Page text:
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What is the ethical thing to do when you realize that your answer is wrong? Or someone pointed it out to you and you realize they are right? I'd delete it but I think it would be rude, especially if somebody posted a comment to it already. But then, I don't want the downvotes, too. What would be the ethical thing to do?

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    Deleting the answer would be in best interest of both you and the community. It would show that you have accepted your mistake and acknowledge it.
    – Mohit
    Commented Feb 2, 2013 at 8:34
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    @Mohit Why not... fix it?
    – badp
    Commented Feb 3, 2013 at 9:37
  • Yes, fix it when it can be. If it is outright wrong and doesn't "deserve" to be corrected, and particularly, if someone else has already provided the right answer, it makes more sense to delete it. Also, I am slightly against keeping the older version if indeed the edit situation happens. Edit the whole answer if you must, so that the future visitors don't get all confused up while searching for answers and visiting the site for the first time.
    – Mohit
    Commented Feb 3, 2013 at 10:09

3 Answers 3

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If I realize my answer is incorrect, I might delete it. However, if it's already started a conversation that may prove useful to future visitors, I'm more likely to edit it instead of deleting it.

If a comment to the question won't make sense after I've fixed my answer, then I might decide to leave the error in the answer, and then make an edit underneath.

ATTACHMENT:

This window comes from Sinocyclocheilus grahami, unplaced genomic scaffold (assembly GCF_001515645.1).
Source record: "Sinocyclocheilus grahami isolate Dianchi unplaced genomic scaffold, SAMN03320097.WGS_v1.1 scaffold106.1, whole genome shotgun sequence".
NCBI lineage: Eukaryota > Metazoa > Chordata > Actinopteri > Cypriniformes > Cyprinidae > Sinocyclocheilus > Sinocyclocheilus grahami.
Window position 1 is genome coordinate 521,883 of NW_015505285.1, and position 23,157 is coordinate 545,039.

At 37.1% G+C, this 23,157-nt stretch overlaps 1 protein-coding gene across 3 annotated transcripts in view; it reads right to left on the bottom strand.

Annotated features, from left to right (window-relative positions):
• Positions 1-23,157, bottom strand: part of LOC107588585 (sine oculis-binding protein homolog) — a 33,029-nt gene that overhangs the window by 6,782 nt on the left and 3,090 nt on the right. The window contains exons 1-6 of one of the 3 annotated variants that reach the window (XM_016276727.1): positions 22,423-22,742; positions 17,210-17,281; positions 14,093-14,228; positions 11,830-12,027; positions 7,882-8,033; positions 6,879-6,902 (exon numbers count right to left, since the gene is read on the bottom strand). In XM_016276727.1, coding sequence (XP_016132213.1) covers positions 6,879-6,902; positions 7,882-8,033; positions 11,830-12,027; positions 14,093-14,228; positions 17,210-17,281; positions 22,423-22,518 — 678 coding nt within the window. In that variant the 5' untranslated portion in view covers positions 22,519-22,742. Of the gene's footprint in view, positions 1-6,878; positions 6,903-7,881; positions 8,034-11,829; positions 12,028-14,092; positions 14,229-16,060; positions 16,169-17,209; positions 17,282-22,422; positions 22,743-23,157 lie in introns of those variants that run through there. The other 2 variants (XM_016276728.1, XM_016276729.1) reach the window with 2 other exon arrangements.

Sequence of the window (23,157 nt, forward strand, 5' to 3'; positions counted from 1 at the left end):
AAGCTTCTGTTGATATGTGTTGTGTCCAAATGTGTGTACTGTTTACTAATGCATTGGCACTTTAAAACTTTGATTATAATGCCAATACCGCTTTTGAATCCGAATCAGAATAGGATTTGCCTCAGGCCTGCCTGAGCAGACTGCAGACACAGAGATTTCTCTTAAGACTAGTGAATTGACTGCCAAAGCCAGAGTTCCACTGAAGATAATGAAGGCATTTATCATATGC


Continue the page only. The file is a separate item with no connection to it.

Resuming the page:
Let's say I made the following erroneous post:

One of the most famous pangrams in English is:

  • The quick brown fox jumped over a lazy dog.

And then somebody (probably Robusto; he's got a keen eye for such things), might say:

@J.R. But there's no "s" in that! – Robusto

At that point, I have two options. I could reply with a comment, and edit the question as well. The end result might look like this:

One of the most famous pangrams in English is:

  • The quick brown fox jumps over a lazy dog.

@J.R. But there's no "s" in that! – Robusto
@Robusto: Oops! Thanks for pointing that out. Now it's fixed. – J.R.

Or I could edit the question with an addendum:

One of the most famous pangrams in English is:

  • The quick brown fox jumped over a lazy dog.

EDIT: I got the tense of that verb wrong, and messed up my pangram. It should read:

  • The quick brown fox jumps over a lazy dog.

@J.R. But there's no "s" in that! – Robusto
@Robusto: You're right; I've edited my answer. – J.R.

As for which option is best, you have to decide that on a case by case basis. I try to make sure it will be easy for future visitors to follow the dialog and figure out what happened, thereby keeping the usefulness of the site as a whole as the primary consideration.

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  • Nice answer. This culture should be followed in any SE site.
    – Mistu4u
    Commented Feb 8, 2013 at 14:58
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In the past I have deleted answers (including questions which had been upvoted) when it became apparent that they were wrong or misleading. Recently however, I decided to leave an answer in place, because the comments contained substantive discussion which I thought would be of value to future readers; in this case, I edited the answer to include an explicit retraction in boldface.

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  • I've done the same before when my misunderstanding was something that was likely to be be repeated by someone else because "no that's not a valid example of the subject" was valuable information to have paired with the question. Commented Feb 15, 2013 at 16:17
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From the other side of the fence. In addition to the above, when pointing out someone's slip, it's helpful to keep that separate to other discussion in comments. This allows for non-destructive deleting of your finger pointing after the answerer has made their correction.

This is the sort of thing it's worth trying to avoid:

Do you think this rule applies in all cases (btw, there's a typo in 'adjective') or only when the adjectival form is used?

Because you can delete comments after five minutes, but can't edit them, I try to keep the adminstrivia to its own PS: in your second example there's a typo in 'adjective' comment

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